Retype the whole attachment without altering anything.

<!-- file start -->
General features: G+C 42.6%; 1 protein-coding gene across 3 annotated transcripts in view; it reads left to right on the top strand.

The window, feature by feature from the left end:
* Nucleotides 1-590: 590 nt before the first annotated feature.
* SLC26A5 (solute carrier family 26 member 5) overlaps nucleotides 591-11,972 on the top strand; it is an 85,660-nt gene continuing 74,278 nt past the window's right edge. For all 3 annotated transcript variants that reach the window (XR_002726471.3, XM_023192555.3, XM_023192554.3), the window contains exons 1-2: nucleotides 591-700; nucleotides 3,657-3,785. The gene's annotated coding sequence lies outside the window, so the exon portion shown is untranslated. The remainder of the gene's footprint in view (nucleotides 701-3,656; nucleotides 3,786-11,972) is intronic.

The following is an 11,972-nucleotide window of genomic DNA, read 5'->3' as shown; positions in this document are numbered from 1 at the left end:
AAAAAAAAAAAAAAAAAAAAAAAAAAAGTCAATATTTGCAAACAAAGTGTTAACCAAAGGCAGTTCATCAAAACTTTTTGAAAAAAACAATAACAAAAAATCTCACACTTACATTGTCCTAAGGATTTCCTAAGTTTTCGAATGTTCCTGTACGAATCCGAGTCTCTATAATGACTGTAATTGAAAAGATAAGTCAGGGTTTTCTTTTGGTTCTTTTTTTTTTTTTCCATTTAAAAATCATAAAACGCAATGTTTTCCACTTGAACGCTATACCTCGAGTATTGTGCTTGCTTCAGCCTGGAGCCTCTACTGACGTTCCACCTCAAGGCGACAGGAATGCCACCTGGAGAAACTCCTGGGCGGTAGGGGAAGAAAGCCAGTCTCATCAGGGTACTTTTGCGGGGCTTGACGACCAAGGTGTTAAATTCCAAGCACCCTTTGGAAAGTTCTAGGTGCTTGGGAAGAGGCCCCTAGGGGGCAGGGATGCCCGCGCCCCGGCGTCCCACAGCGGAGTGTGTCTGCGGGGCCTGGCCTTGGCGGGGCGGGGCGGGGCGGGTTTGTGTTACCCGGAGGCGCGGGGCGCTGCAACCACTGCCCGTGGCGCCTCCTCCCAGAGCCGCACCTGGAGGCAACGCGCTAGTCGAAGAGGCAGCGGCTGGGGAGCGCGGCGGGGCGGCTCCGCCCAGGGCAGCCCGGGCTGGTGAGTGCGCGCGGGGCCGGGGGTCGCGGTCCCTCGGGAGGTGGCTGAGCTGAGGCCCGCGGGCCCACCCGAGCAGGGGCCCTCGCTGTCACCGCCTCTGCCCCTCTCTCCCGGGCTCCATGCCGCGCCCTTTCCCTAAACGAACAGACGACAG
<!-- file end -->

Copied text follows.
General features: G+C 42.6%; 1 protein-coding gene across 3 annotated transcripts in view; it reads left to right on the top strand.

The window, feature by feature from the left end:
* Nucleotides 1-590: 590 nt before the first annotated feature.
* SLC26A5 (solute carrier family 26 member 5) overlaps nucleotides 591-11,972 on the top strand; it is an 85,660-nt gene continuing 74,278 nt past the window's right edge. For all 3 annotated transcript variants that reach the window (XR_002726471.3, XM_023192555.3, XM_023192554.3), the window contains exons 1-2: nucleotides 591-700; nucleotides 3,657-3,785. The gene's annotated coding sequence lies outside the window, so the exon portion shown is untranslated. The remainder of the gene's footprint in view (nucleotides 701-3,656; nucleotides 3,786-11,972) is intronic.

The following is an 11,972-nucleotide window of genomic DNA, read 5'->3' as shown; positions in this document are numbered from 1 at the left end:
AAAAAAAAAAAAAAAAAAAAAAAAAAAGTCAATATTTGCAAACAAAGTGTTAACCAAAGGCAGTTCATCAAAACTTTTTGAAAAAAACAATAACAAAAAATCTCACACTTACATTGTCCTAAGGATTTCCTAAGTTTTCGAATGTTCCTGTACGAATCCGAGTCTCTATAATGACTGTAATTGAAAAGATAAGTCAGGGTTTTCTTTTGGTTCTTTTTTTTTTTTTCCATTTAAAAATCATAAAACGCAATGTTTTCCACTTGAACGCTATACCTCGAGTATTGTGCTTGCTTCAGCCTGGAGCCTCTACTGACGTTCCACCTCAAGGCGACAGGAATGCCACCTGGAGAAACTCCTGGGCGGTAGGGGAAGAAAGCCAGTCTCATCAGGGTACTTTTGCGGGGCTTGACGACCAAGGTGTTAAATTCCAAGCACCCTTTGGAAAGTTCTAGGTGCTTGGGAAGAGGCCCCTAGGGGGCAGGGATGCCCGCGCCCCGGCGTCCCACAGCGGAGTGTGTCTGCGGGGCCTGGCCTTGGCGGGGCGGGGCGGGGCGGGTTTGTGTTACCCGGAGGCGCGGGGCGCTGCAACCACTGCCCGTGGCGCCTCCTCCCAGAGCCGCACCTGGAGGCAACGCGCTAGTCGAAGAGGCAGCGGCTGGGGAGCGCGGCGGGGCGGCTCCGCCCAGGGCAGCCCGGGCTGGTGAGTGCGCGCGGGGCCGGGGGTCGCGGTCCCTCGGGAGGTGGCTGAGCTGAGGCCCGCGGGCCCACCCGAGCAGGGGCCCTCGCTGTCACCGCCTCTGCCCCTCTCTCCCGGGCTCCATGCCGCGCCCTTTCCCTAAACGAACAGACGACAG